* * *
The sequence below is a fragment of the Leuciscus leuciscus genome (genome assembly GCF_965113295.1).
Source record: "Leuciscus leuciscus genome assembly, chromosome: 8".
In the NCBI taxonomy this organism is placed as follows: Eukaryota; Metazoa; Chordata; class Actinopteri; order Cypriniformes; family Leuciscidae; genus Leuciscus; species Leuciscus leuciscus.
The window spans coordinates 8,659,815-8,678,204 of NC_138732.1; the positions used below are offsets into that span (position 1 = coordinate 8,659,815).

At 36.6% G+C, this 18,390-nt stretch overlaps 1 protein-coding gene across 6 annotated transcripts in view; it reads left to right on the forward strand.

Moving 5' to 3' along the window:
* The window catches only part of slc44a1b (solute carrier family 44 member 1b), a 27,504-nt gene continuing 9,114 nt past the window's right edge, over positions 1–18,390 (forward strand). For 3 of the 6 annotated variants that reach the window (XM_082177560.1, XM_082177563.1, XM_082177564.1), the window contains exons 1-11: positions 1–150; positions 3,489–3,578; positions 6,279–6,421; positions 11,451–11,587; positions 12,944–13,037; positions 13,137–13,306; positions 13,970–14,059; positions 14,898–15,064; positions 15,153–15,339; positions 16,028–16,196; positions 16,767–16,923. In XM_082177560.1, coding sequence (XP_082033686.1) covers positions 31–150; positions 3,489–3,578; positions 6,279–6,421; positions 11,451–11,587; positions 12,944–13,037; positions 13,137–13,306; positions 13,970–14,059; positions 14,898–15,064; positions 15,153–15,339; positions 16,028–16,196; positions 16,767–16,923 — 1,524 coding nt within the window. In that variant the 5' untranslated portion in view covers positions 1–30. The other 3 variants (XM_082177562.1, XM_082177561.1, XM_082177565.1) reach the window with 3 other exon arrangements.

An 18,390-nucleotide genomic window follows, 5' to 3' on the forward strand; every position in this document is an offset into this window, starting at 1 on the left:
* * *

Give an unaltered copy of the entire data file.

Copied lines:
The sequence below is a fragment of the Leuciscus leuciscus genome (genome assembly GCF_965113295.1).
Source record: "Leuciscus leuciscus genome assembly, chromosome: 8".
In the NCBI taxonomy this organism is placed as follows: Eukaryota; Metazoa; Chordata; class Actinopteri; order Cypriniformes; family Leuciscidae; genus Leuciscus; species Leuciscus leuciscus.
The window spans coordinates 8,659,815-8,678,204 of NC_138732.1; the positions used below are offsets into that span (position 1 = coordinate 8,659,815).

At 36.6% G+C, this 18,390-nt stretch overlaps 1 protein-coding gene across 6 annotated transcripts in view; it reads left to right on the forward strand.

Moving 5' to 3' along the window:
* The window catches only part of slc44a1b (solute carrier family 44 member 1b), a 27,504-nt gene continuing 9,114 nt past the window's right edge, over positions 1–18,390 (forward strand). For 3 of the 6 annotated variants that reach the window (XM_082177560.1, XM_082177563.1, XM_082177564.1), the window contains exons 1-11: positions 1–150; positions 3,489–3,578; positions 6,279–6,421; positions 11,451–11,587; positions 12,944–13,037; positions 13,137–13,306; positions 13,970–14,059; positions 14,898–15,064; positions 15,153–15,339; positions 16,028–16,196; positions 16,767–16,923. In XM_082177560.1, coding sequence (XP_082033686.1) covers positions 31–150; positions 3,489–3,578; positions 6,279–6,421; positions 11,451–11,587; positions 12,944–13,037; positions 13,137–13,306; positions 13,970–14,059; positions 14,898–15,064; positions 15,153–15,339; positions 16,028–16,196; positions 16,767–16,923 — 1,524 coding nt within the window. In that variant the 5' untranslated portion in view covers positions 1–30. The other 3 variants (XM_082177562.1, XM_082177561.1, XM_082177565.1) reach the window with 3 other exon arrangements.

An 18,390-nucleotide genomic window follows, 5' to 3' on the forward strand; every position in this document is an offset into this window, starting at 1 on the left: